Man’s head with Raven © 2002 David Staton
Two houses on a field © 2002 David Staton
Two cows in a field © 2002 David Staton
A house on a field © 2002 David Staton
A green field of houses © 2002 David Staton
David and I have been friends for many years. We’ve made artwork cooperatively on a number of occasions, exhibited together… both our own work and the cooperatively made work. We worked on a number of other projects together: David assisted me in doing some of the lighting at the Corcoran in the early 1970’s, we built a seawall and a couple of docks on the Rehobeth Bay, in the evenings my wife, kids, David & I would go into town to the boardwalk, David and I would play volleyball while the rest went to Funland. We became known as the “Smith Brothers” and began passing out cough drops !
We both exhibited at Jefferson Place Gallery, Jack Rasmussen Gallery & Ruth Robertson’s gallery, District West.
David & I on the Invitation to my show at Rebecca Cooper’s Gallery, DC
David’s work has become quite distilled… reducing the forms, the symbols to a rather tight solution. His work has matured gracefully and he seems to be comfortable with the work. I always look forward to seeing his new work.
David in his studio.
Raft, David Staton & Ed Zerne at Jack Rasmussen Gallery
NOTES ABOUT CURRENT MATERIALS AND IDEAS
by David Staton
Now I am engaged in works where almost exclusively I’m using oak beams of various sizes and flagstones. Although I feel as if I will be a ‘wood man’ for years to come, I can’t say just what will grow out of wood, I don’t know (where ed.) or when it will occur if it will occur.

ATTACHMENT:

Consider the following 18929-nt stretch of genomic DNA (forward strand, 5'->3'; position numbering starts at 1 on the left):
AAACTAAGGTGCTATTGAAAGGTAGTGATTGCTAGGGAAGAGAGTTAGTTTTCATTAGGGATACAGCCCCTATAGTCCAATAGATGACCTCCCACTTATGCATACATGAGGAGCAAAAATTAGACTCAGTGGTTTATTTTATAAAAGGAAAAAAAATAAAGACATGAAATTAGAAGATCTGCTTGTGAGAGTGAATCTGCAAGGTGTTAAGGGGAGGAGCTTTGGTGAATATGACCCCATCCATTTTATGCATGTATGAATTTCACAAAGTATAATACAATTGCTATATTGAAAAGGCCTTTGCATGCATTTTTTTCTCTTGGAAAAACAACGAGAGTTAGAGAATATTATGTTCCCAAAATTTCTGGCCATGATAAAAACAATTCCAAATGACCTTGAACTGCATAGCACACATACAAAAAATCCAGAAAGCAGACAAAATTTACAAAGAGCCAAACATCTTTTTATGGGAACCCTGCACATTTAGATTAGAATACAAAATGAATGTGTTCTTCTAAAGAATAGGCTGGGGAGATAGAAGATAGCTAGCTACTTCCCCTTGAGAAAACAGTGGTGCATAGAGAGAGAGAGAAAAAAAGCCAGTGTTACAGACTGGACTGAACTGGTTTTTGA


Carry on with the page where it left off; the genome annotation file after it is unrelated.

I like to play with wood and flagstones together. Also earth and stone, and earth and wood. You could say that I also work with earth too, which I do. The work is sort of play like. I like to play with pieces differently. I will use a previous piece and set them up differently and use more things if I feel I need to at the time. Not only do I play with the actual object, but with the idea of the objects and play with the way the thoughts sound. (Sometimes works are sort of visual poems.)
An example of this sound thing is the way I got started using flagstones. I started using them at the end of the summer in 1970. Previously I had been working in stained canvas sails, I call them. Air like pieces. They were concerned with the sky and light. Before the sails my stuff was concerned with the earth say ceramics and stuff of earth ideas like geology, archeology, etc.
Anyway, I was thinking how great it would be to put these sails up all over the place. In the country; in conjunction with the earth all over the city! Everywhere! Thinking of sails and flags and banners everywhere (I was also thinking of the earth again). The word flag changed in my head to flagstone and wow I thought; why not use real flagstones! It was beautiful!